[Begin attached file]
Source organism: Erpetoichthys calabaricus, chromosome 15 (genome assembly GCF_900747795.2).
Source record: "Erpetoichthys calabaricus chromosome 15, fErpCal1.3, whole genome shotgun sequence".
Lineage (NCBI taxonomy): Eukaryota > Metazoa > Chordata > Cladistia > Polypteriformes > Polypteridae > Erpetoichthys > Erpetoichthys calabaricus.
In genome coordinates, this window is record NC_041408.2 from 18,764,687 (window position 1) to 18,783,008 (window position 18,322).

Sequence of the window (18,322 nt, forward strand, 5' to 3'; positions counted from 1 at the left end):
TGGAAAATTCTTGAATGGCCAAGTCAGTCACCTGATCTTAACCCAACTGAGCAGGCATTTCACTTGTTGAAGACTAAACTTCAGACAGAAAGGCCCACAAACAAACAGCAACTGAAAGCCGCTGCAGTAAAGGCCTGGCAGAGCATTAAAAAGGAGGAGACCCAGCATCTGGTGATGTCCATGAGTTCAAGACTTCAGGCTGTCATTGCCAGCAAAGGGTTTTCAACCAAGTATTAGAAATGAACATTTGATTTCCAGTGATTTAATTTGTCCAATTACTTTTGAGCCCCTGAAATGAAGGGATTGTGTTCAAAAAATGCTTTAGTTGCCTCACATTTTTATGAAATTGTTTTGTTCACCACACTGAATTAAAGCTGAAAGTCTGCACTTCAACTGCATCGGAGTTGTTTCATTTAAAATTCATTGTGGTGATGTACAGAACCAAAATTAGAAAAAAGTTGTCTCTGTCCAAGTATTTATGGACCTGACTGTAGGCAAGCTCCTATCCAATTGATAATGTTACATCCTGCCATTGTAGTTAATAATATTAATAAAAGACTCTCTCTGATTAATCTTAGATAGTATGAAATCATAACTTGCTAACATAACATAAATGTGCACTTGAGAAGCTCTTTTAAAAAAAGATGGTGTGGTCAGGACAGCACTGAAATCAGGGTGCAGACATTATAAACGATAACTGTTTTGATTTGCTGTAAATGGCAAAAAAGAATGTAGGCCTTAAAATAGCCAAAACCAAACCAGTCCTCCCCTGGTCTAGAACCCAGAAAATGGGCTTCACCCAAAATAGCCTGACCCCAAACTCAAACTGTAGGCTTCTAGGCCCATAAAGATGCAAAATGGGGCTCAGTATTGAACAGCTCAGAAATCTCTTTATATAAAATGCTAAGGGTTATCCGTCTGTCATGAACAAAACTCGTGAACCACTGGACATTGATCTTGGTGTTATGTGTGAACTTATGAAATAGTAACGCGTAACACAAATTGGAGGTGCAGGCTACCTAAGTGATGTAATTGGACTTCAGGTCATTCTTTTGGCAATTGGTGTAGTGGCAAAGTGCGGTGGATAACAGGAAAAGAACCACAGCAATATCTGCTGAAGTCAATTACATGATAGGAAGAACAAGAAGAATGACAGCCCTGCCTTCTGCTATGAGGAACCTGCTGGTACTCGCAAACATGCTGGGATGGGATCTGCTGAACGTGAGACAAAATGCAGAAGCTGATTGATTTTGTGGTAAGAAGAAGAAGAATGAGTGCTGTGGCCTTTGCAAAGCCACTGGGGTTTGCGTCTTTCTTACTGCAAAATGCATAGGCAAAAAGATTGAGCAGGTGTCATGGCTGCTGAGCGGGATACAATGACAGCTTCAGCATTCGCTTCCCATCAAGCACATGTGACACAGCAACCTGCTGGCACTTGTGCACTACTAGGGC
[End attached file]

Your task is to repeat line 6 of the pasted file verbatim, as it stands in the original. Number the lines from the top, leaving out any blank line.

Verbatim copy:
TGGAAAATTCTTGAATGGCCAAGTCAGTCACCTGATCTTAACCCAACTGAGCAGGCATTTCACTTGTTGAAGACTAAACTTCAGACAGAAAGGCCCACAAACAAACAGCAACTGAAAGCCGCTGCAGTAAAGGCCTGGCAGAGCATTAAAAAGGAGGAGACCCAGCATCTGGTGATGTCCATGAGTTCAAGACTTCAGGCTGTCATTGCCAGCAAAGGGTTTTCAACCAAGTATTAGAAATGAACATTTGATTTCCAGTGATTTAATTTGTCCAATTACTTTTGAGCCCCTGAAATGAAGGGATTGTGTTCAAAAAATGCTTTAGTTGCCTCACATTTTTATGAAATTGTTTTGTTCACCACACTGAATTAAAGCTGAAAGTCTGCACTTCAACTGCATCGGAGTTGTTTCATTTAAAATTCATTGTGGTGATGTACAGAACCAAAATTAGAAAAAAGTTGTCTCTGTCCAAGTATTTATGGACCTGACTGTAGGCAAGCTCCTATCCAATTGATAATGTTACATCCTGCCATTGTAGTTAATAATATTAATAAAAGACTCTCTCTGATTAATCTTAGATAGTATGAAATCATAACTTGCTAACATAACATAAATGTGCACTTGAGAAGCTCTTTTAAAAAAAGATGGTGTGGTCAGGACAGCACTGAAATCAGGGTGCAGACATTATAAACGATAACTGTTTTGATTTGCTGTAAATGGCAAAAAAGAATGTAGGCCTTAAAATAGCCAAAACCAAACCAGTCCTCCCCTGGTCTAGAACCCAGAAAATGGGCTTCACCCAAAATAGCCTGACCCCAAACTCAAACTGTAGGCTTCTAGGCCCATAAAGATGCAAAATGGGGCTCAGTATTGAACAGCTCAGAAATCTCTTTATATAAAATGCTAAGGGTTATCCGTCTGTCATGAACAAAACTCGTGAACCACTGGACATTGATCTTGGTGTTATGTGTGAACTTATGAAATAGTAACGCGTAACACAAATTGGAGGTGCAGGCTACCTAAGTGATGTAATTGGACTTCAGGTCATTCTTTTGGCAATTGGTGTAGTGGCAAAGTGCGGTGGATAACAGGAAAAGAACCACAGCAATATCTGCTGAAGTCAATTACATGATAGGAAGAACAAGAAGAATGACAGCCCTGCCTTCTGCTATGAGGAACCTGCTGGTACTCGCAAACATGCTGGGATGGGATCTGCTGAACGTGAGACAAAATGCAGAAGCTGATTGATTTTGTGGTAAGAAGAAGAAGAATGAGTGCTGTGGCCTTTGCAAAGCCACTGGGGTTTGCGTCTTTCTTACTGCAAAATGCATAGGCAAAAAGATTGAGCAGGTGTCATGGCTGCTGAGCGGGATACAATGACAGCTTCAGCATTCGCTTCCCATCAAGCACATGTGACACAGCAACCTGCTGGCACTTGTGCACTACTAGGGC